Four cities for dev  


4Cities4Dev is funded by the European Union. The partners are four European cities led by Turin, and Slow Food.



Seven case studies in different African countries were identified as representative of the Slow Food approach, and they have been twinned with the partner cities.



Within the 4Cities4Dev project, the Harenna Forest Wild Coffee Presidium community in Ethiopia is supported by the city of Bilbao. A delegation from the city visited the Presidium in November 2011, and members of the community attended Algusto in Bilbao in December 2011.


The Harenna Forest Wild Coffee Presidium was started in 2006 as part of a project run by the Italian Development Cooperation. The objectives include recognizing the value of a unique product of excellent quality (naturally dried wild forest coffee), shortening the distribution chain and protecting the equatorial mountain forest.

By supporting the work of the small-scale coffee gatherers and producers, it will be possible to increase the number of local people interested in protecting the forest from illegal logging and to create a network of guardians. The future of the mountain rainforest ecosystem depends on reaching a balance between the use and conservation of its resources.

In 2007, 64 producers took part in a training course on coffee harvesting and drying. In 2009 Presidium gatherers from different villages set up three registered associations.

The next steps will be to draw up a production protocol to ensure that harvesting and processing are carried out properly and to guarantee the quality of the final product. Producer skills will be developed through further training sessions, and facilities at the harvesting sites will be improved.



Coffee is native to Ethiopia, and the country is the only place in the world where coffee grows wild. For thousands of years Ethiopian families have roasted their own coffee beans, grinding them in a mortar and offering the drink to guests following a solemn ritual involving symbolic displays of hospitality, friendship and respect.

The preparation of coffee-an integral part of daily Ethiopian life-is a traditional ceremony covering all social classes: The guest is welcomed by a woman in charge and by a carpet of freshly cut grass and flowers spread before a small table holding the traditional small handle-less cups. The shelled coffee beans are washed and roasted until they are the right color and then shown to the guests. The aroma of the coffee permeates the air, wafted by delicate hand movements. The beans are ground in a mortar, then the powder is poured into a jabana, the traditional coffee pot, full of boiling water. The first coffee (abol), already sugared, is served to the oldest person, then the next two are made (tona and baraka), by adding water to the jabana as required. The three coffees are served with corn, wheat or toasted barley.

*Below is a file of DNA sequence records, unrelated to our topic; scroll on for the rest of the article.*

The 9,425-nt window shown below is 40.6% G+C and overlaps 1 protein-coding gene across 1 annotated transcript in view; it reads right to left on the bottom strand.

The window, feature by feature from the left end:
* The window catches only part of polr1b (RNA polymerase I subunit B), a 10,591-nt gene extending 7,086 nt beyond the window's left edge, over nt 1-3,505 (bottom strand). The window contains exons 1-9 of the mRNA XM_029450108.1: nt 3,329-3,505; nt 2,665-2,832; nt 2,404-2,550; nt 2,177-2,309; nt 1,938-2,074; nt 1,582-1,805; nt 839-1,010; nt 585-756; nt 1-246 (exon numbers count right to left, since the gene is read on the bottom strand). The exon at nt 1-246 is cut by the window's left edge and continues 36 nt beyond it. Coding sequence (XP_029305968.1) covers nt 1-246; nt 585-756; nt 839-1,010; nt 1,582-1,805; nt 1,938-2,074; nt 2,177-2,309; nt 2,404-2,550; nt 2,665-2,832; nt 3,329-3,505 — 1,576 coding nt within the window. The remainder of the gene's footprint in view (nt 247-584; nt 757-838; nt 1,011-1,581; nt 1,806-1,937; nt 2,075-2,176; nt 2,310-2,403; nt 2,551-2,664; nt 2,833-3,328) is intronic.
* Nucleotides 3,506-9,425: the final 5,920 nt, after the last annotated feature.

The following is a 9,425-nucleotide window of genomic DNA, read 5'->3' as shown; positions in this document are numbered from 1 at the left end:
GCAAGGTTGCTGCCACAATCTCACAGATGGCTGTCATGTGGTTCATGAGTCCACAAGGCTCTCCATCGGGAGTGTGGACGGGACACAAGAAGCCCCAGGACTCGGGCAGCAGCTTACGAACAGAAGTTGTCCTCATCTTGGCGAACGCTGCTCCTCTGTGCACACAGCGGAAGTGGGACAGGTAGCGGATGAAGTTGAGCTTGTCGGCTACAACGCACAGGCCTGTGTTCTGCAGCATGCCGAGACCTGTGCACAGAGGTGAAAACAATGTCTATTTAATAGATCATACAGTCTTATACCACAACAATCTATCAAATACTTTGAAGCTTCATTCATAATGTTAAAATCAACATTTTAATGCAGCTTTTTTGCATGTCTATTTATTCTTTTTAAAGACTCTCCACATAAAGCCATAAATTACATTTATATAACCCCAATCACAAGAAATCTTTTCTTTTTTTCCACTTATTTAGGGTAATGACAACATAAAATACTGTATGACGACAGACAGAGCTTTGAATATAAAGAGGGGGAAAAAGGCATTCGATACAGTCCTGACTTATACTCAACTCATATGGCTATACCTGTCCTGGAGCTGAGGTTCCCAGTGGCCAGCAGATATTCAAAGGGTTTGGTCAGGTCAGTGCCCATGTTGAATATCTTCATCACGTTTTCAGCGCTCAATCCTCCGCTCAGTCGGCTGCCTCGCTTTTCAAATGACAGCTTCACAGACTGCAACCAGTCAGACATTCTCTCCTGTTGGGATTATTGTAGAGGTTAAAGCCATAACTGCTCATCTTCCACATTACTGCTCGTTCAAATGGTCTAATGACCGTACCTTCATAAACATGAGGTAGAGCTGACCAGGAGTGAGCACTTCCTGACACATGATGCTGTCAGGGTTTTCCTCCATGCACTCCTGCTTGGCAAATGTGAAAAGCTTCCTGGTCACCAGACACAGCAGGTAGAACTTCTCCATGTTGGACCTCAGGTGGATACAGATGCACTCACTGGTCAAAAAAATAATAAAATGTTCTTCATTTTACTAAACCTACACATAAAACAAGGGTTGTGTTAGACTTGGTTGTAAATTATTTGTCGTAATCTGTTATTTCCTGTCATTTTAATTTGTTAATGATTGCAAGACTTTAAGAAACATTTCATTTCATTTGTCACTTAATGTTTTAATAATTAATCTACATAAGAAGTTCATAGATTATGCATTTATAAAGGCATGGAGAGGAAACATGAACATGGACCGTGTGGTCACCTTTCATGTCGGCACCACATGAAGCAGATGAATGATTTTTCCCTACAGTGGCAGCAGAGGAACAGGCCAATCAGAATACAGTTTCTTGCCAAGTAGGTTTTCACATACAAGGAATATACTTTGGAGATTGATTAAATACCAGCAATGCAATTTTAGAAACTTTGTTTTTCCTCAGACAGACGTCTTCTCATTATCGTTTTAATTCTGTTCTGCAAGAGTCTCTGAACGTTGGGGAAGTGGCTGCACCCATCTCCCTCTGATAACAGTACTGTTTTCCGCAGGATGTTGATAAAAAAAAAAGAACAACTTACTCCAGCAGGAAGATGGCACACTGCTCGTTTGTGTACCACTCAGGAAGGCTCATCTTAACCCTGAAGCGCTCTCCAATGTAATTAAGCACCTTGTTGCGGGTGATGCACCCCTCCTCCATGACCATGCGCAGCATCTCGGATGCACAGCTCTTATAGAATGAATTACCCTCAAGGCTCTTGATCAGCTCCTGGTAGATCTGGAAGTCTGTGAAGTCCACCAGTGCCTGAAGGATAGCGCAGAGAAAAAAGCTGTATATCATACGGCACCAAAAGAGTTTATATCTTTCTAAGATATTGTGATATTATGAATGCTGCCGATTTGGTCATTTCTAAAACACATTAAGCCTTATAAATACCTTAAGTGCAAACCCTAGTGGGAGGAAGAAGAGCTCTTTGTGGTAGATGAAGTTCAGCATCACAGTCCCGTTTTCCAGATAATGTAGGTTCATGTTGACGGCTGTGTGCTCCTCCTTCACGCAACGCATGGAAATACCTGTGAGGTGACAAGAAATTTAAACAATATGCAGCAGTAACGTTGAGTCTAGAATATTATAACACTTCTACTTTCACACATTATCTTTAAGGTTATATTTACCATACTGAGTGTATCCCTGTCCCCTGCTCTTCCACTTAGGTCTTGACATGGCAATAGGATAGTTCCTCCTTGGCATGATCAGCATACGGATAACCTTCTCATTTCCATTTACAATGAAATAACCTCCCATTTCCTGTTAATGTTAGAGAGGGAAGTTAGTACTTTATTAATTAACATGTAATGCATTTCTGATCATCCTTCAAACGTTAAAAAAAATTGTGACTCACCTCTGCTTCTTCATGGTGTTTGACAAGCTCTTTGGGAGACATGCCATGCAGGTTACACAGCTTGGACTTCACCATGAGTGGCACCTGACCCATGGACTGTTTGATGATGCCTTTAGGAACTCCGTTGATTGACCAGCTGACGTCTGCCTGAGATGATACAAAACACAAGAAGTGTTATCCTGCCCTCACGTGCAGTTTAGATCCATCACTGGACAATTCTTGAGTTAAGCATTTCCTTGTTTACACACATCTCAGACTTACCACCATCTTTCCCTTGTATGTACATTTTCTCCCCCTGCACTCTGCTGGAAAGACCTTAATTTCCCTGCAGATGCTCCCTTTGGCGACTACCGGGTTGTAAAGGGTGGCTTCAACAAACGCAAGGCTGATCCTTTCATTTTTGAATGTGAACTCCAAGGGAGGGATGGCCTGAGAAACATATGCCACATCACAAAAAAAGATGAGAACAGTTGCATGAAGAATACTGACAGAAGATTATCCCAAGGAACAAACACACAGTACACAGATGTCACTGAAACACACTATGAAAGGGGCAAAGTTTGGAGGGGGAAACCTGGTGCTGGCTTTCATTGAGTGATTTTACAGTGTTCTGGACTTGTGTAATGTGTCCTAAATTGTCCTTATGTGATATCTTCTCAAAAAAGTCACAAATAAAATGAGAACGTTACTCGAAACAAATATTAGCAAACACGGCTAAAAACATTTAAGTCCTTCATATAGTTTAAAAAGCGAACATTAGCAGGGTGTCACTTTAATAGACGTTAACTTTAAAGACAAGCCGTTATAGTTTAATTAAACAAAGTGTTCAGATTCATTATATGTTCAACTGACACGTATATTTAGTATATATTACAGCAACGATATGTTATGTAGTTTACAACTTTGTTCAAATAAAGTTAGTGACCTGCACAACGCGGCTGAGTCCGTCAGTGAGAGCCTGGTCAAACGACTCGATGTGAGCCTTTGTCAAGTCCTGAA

The Harenna forest, one of the largest in Ethiopia, is situated in the mountains of the magnificent Bale National Park, 350 km south of the capital Addis Abeba. Here, at an altitude of around 1,800 meters, Arabica coffee grows wild in the shade of tall trees. Its outstanding quality potential merits further study and development. Selling coffee is the main source of income for local small-scale farmers. The gatherers harvest the ripe berries by hand, often competing with the baboons who love to eat the fruit.

The berries do not require stripping or washing, crucial stages for the coffee from the Latin American Presidia. It is truly a "natural" coffee: After the berries are harvested they are simply dried in the sun on suspended nets.


The 4Cities4Dev films about Slow Food Presidia

Pokot Ash Yoghurt - Kenya

Harenna Forest Wild Coffee - Ethiopia

Fadiouth Island Salted Millet Couscous - Senegal


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